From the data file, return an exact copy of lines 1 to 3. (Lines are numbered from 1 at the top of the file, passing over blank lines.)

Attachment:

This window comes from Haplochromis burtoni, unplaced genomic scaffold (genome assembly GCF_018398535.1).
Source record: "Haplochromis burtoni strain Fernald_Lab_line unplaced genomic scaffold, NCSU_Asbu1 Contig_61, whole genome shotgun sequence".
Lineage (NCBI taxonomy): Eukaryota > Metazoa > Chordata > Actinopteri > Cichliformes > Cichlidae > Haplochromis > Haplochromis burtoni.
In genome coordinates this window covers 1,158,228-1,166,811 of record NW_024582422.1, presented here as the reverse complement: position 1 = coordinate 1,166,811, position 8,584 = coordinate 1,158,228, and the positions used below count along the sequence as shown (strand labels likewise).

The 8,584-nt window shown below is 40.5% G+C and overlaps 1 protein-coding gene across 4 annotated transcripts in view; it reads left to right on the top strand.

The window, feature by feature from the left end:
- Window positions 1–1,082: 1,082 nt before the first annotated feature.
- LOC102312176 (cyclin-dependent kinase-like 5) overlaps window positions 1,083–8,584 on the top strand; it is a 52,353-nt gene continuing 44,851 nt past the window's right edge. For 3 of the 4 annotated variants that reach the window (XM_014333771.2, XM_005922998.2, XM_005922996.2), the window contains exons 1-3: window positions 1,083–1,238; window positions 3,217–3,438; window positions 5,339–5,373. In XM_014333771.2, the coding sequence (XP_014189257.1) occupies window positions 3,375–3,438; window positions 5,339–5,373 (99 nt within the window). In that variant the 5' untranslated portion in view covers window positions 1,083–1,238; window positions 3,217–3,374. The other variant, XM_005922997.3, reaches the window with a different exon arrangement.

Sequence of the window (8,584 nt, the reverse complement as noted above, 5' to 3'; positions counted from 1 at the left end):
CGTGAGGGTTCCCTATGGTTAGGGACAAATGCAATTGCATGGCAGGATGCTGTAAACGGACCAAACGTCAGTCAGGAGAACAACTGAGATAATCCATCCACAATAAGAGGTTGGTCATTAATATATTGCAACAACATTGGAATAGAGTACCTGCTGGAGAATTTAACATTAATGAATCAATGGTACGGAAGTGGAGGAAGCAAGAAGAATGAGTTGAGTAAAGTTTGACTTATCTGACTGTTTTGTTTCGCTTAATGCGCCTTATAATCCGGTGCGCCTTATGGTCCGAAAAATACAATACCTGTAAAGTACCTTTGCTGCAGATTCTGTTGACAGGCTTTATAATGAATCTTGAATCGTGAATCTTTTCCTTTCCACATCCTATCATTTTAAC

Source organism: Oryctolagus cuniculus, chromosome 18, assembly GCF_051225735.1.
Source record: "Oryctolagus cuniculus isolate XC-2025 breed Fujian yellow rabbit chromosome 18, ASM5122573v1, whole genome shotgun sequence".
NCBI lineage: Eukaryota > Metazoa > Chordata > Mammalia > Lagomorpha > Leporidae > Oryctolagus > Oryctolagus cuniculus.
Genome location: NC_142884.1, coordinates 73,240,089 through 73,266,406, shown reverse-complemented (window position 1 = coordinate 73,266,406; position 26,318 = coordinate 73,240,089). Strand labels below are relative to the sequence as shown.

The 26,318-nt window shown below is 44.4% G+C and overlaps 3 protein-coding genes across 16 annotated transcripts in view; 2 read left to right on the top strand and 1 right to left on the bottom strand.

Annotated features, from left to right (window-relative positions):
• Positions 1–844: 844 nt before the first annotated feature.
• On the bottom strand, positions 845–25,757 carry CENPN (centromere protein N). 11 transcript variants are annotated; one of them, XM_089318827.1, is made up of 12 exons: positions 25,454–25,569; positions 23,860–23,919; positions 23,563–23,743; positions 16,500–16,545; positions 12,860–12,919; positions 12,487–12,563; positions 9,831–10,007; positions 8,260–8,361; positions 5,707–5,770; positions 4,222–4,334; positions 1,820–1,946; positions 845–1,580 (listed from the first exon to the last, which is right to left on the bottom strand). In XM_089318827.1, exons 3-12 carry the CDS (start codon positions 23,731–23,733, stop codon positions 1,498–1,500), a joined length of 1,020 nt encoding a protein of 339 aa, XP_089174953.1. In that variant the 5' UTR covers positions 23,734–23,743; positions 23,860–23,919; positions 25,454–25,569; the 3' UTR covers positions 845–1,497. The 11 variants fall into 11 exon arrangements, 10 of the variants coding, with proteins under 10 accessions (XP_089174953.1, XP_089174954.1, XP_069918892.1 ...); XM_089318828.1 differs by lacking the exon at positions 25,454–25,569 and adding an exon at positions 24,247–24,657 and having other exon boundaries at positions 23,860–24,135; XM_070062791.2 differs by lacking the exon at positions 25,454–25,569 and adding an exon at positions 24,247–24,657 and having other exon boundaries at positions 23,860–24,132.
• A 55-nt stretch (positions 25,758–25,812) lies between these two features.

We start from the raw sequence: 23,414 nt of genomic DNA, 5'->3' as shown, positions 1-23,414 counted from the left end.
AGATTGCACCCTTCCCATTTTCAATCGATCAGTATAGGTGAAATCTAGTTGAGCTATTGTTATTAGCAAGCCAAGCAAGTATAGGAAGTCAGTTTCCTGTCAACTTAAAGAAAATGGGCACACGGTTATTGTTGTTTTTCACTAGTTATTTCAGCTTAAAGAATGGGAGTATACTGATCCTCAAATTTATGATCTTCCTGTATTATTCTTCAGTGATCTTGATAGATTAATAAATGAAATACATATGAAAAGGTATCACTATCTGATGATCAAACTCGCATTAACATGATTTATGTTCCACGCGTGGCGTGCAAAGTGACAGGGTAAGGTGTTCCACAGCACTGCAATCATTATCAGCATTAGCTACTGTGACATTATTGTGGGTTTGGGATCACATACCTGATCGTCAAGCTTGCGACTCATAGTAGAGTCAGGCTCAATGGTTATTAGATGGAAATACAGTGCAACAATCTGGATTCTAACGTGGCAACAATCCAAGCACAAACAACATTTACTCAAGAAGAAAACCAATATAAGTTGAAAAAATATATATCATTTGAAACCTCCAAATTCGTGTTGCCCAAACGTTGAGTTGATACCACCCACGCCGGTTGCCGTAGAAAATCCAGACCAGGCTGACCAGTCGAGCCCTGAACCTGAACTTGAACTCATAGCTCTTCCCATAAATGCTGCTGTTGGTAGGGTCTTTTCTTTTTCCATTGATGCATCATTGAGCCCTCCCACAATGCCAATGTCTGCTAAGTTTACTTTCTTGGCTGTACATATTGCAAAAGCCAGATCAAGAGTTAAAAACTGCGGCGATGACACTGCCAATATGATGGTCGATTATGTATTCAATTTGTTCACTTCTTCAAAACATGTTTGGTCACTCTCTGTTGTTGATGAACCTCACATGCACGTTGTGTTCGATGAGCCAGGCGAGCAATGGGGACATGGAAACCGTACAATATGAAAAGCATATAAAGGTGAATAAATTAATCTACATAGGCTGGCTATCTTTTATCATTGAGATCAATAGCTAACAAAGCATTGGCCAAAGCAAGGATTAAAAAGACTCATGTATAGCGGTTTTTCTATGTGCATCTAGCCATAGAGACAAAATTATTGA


This window comes from Haplochromis burtoni, unplaced genomic scaffold (genome assembly GCF_018398535.1).
Source record: "Haplochromis burtoni strain Fernald_Lab_line unplaced genomic scaffold, NCSU_Asbu1 Contig_61, whole genome shotgun sequence".
Lineage (NCBI taxonomy): Eukaryota > Metazoa > Chordata > Actinopteri > Cichliformes > Cichlidae > Haplochromis > Haplochromis burtoni.